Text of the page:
accept as

accept (something) as

1. To take or recognize something as performing a certain function, such as being a form of payment. I accept your offer to fix my car as reimbursement for the money you owe me. Please accept these flowers as my apology.
2. To acknowledge something as existing in a certain state, such as being true. If he ever wants this situation resolved, he needs to accept Mary's story as the truth. You need to accept this as reality, and move on.
See also: accept

accept someone as something

to consent to receive or consider someone as a particular type of person or a person who can serve a particular role. Sally finally accepted herself as the only possible peacemaker in the dispute.
See also: accept

accept something as something

 
1. to agree that something will serve in payment of a debt or in return for something. This receipt shows that we have accepted your money as payment on your debt. This money has been accepted as reimbursement for the expenditure.
2. to resign [oneself] to something that cannot be changed. I must accept what you say as the final decision.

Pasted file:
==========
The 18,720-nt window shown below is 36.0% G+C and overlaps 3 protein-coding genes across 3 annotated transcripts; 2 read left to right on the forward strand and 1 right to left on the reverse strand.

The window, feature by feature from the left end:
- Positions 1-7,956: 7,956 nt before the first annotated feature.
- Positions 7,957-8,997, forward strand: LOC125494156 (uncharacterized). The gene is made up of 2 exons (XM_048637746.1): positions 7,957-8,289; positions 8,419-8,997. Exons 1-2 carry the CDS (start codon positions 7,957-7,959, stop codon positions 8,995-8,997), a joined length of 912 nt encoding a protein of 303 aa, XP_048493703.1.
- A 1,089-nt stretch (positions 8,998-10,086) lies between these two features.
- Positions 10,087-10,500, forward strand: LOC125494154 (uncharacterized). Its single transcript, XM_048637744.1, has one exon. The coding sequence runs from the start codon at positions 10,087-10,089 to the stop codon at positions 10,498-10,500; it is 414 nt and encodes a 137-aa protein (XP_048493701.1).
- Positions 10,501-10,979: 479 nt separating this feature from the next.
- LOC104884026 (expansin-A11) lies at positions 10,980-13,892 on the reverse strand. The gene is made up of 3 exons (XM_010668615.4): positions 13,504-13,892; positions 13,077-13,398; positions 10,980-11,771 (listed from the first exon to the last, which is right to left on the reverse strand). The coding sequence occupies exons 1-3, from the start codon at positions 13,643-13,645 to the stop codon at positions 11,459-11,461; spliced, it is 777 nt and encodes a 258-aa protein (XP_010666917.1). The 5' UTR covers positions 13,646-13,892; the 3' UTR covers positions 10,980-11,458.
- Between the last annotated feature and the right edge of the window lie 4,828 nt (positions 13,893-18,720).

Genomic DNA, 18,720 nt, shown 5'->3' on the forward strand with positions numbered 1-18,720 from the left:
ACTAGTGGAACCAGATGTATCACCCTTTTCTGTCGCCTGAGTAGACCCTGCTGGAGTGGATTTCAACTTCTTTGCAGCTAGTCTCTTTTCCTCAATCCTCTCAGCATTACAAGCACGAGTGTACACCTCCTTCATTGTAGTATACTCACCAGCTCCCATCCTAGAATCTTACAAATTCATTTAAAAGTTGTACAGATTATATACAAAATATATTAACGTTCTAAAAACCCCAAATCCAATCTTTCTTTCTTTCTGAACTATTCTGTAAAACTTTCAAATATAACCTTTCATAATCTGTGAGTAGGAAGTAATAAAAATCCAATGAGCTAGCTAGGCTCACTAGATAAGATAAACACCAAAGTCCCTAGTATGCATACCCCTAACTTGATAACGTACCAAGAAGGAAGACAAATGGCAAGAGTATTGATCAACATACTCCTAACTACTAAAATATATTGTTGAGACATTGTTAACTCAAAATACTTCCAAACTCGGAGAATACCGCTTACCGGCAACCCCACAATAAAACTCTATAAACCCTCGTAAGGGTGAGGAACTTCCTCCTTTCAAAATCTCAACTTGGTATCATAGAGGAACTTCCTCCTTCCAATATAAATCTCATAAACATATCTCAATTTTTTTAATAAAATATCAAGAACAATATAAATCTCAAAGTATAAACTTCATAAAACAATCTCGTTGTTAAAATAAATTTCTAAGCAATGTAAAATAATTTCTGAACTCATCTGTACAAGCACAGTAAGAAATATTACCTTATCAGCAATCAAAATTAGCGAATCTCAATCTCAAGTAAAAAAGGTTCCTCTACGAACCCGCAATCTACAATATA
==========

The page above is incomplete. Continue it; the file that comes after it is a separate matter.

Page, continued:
See also: accept
References in classic literature ?
You accept as perfectly legitimate the author's account of the secret thoughts of the heroine, and yet all the time you know that the heroine was alone when thinking these thoughts, and that neither the author nor any one else was capable of hearing them.
Trees, painted on flat cardboard and stuck up on each side of the stage, we accept as a forest.
I shall ask you to accept a little present from me, among the other offerings that are made to you before the wedding day.-- R.M."
The question is only whether Catholics are required to accept as a matter of faith that women cannot be ordained.
Do I answer by saying that this is indeed a matter of faith, and that all those who cannot accept it must accept as a consequence that they are no longer Catholics and should not receive the Body of Christ in Communion?